Friday, October 16, 2009

Was "Balloon Boy" Really Just A Publicity Stunt?

By now I'm sure you've heard about the frantic couple of hours yesterday afternoon during which all three cable news networks breathlessly followed the home-made weather ballon pictured above as it floated across the Colorado plains toward Denver, apparently with a six year old boy named Falcon Heene trapped inside. Soon after the balloon finally landed and Falcon was not, in fact, found inside, the little boy was revealed to have been hiding in the attic above the garage in his family home all along.

When I first found out that the little boy had been hiding at home the whole time, I placed most of the blame for the "much ado about nothing" on the cable news networks themselves, who seem increasingly willing to leap to dire conclusions about live events and to cover them in a non-stop, sensationalized way as "breaking news." (Remember a few weeks ago on September 11th when CNN broke into its regular programming with live coverage of what it said was a potential terrorist attack by speedboats on the Potomac River, only to have to admit later on that it was actually just a Coast Guard training exercise?)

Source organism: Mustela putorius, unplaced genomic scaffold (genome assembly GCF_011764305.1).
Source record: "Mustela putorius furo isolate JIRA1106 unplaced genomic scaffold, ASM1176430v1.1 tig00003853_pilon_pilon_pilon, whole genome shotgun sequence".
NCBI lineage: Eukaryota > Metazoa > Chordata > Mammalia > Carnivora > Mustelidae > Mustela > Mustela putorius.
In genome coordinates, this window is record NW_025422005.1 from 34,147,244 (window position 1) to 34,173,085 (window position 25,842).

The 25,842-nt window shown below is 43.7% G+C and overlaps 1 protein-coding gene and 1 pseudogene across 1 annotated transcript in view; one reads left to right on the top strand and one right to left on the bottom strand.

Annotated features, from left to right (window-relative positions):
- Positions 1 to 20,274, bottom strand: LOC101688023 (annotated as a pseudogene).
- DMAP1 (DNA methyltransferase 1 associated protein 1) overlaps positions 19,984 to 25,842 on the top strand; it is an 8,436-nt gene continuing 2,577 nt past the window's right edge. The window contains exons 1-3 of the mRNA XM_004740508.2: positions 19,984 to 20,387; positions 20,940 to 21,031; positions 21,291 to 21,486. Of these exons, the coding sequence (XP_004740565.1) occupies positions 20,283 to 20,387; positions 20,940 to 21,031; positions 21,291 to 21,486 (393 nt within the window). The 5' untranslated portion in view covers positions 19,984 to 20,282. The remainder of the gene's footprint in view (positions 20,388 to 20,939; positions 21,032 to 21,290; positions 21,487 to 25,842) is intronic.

But then as the evening wore on last night, it was revealed that the Falcon's parents had previously been on the ABC reality show "Wife Swap." And the description of the father's profession in various news reports ("amateur scientist" or "retired weather chaser," for example) seemed very vague and sketchy. Could this have actually been a big publicity stunt cooked up by the parents? No way, I first thought.
But then the family was interviewed on CNN's "Larry King Live" last night. In the 2 minute clip embedded below, Wolf Blitzer, who was sitting in for Larry King, asked the boy (through his father) why he had hidden for so long in the attic, despite hearing his parents calling out and looking for him repeatedly. "Um, you guys said, that,um, we did this for the show" he says to his father, Richard. Richard Heene's fumbling response on live TV to this embarrassing admission by his son is very telling, I thought, and almost (but not quite) painful to watch.

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